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Latest news: 10-22-2009

300 people arrested in US for ties to major Mexican cartel  

Reporting from Washington -  In a series of recent raids throughout the United States, federal authorities have arrested nearly 1,200 people who they say are connected to one of Mexico's most aggressively expanding and deadly drug trafficking cartels, known as La Familia Michoacana, law enforcement officials told The Times' Washington bureau.

At least 300 of the arrests occurred today and Wednesday in California, Texas, Georgia and numerous other U.S. locations where the crime syndicate has set up bases to engage in drug trafficking, extortion and other crimes, authorities said.

Full story, The Los Angeles Times

Mexican meth is top drug threat in Ore. 

Salem, OR - Despite a dramatic disappearance of methamphetamine labs in Oregon, Mexican drug traffickers are increasing imports into the state, resulting in meth continuing to be Oregon law enforcement's greatest drug threat, a new report said Thursday

The just-released Oregon HIDTA (High Intensity Drug Trafficking Area) 2010 Threat Assessment Report also explains that the methamphetamine being seized by law enforcement has switched from powder to the more potent and addictive form of "crystal meth."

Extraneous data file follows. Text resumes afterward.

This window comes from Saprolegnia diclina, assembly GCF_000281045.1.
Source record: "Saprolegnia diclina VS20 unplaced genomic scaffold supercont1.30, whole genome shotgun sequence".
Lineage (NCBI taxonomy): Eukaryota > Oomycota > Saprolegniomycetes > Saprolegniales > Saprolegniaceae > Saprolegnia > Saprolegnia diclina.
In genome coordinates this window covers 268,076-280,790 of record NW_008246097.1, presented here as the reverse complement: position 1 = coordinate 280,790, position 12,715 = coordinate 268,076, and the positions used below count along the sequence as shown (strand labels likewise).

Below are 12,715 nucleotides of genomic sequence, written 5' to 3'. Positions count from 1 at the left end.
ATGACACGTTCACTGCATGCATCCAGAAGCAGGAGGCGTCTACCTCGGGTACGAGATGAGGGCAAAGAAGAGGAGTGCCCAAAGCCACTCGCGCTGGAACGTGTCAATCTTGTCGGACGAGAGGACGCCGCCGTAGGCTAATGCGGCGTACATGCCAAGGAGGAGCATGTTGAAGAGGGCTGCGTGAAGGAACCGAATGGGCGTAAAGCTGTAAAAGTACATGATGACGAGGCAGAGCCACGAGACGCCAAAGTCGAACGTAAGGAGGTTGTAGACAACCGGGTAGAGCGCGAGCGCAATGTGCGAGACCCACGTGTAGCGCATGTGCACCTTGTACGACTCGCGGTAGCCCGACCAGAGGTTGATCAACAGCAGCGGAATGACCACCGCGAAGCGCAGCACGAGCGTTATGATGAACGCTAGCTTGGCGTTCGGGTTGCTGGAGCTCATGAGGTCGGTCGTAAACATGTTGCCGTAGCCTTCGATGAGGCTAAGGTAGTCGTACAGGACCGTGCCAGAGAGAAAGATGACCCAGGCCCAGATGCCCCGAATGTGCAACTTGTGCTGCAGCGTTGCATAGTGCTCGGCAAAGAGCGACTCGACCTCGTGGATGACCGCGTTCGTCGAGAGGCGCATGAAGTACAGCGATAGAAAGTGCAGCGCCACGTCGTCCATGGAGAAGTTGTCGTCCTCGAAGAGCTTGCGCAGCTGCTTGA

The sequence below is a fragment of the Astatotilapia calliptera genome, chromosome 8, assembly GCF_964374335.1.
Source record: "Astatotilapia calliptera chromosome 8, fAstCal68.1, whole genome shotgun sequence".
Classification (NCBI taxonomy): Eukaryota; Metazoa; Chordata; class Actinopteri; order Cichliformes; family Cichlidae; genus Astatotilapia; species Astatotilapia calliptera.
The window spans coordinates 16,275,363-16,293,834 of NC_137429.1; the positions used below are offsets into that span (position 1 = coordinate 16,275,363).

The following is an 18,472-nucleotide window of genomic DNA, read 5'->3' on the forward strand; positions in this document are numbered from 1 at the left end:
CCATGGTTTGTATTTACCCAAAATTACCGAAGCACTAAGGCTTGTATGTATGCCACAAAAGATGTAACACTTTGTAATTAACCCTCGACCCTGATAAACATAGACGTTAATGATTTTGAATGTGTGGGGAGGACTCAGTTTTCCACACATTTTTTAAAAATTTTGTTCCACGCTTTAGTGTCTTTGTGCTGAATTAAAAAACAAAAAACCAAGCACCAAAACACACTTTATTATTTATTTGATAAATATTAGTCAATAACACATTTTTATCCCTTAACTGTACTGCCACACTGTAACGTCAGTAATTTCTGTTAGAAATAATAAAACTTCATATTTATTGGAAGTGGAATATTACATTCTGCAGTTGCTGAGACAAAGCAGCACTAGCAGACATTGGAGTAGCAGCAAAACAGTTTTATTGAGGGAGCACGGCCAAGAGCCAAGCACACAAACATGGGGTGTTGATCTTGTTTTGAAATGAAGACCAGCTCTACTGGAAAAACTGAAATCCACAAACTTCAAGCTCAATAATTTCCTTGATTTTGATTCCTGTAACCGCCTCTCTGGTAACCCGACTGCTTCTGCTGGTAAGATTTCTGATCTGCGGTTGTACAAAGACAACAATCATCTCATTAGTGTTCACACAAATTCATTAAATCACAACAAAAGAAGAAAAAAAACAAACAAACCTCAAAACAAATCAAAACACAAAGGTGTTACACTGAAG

Full story, KTVZ-TV

Meth distributor sentenced to 23 years

Spokane, WA - Spokane Valley man will spend 23 years in prison for helping run a meth ring that distributed more than 33 pounds of the drug, the U.S. attorney’s office for the Eastern District of Washington announced Wednesday.

Daniel A. Flaherty, 36, also will be on probation for 10 years after pleading guilty to conspiracy to distribute methamphetamine in May.

The family-based drug trafficking organization operated out of the Tri-Cities and led investigators to more than 30 pounds of meth and $700,000. Federal agents found more than 4 pounds of meth in Flaherty’s storage unit in Spokane Valley in October 2008, according to court documents.

Flaherty will give up personal property and more than $23,000 seized from his bank account. He had a prior felony drug conviction that gave him a minimum penalty of 20 years in prison.

From The Spokesman-Review

Prison program helps meth users recover

Carlisle, IN - Thinking positively for a change is just one of the concepts Turner Corn learned in prison. It helped him turn his life around from a drug addict to a law-abiding businessman.

After three successful years in society, Corn felt it was time to return to the facility where he turned that corner, and share his story with the staff and advisory committee at the Wabash Valley Correctional Facility in Carlisle.

Full story, Tribune-Star

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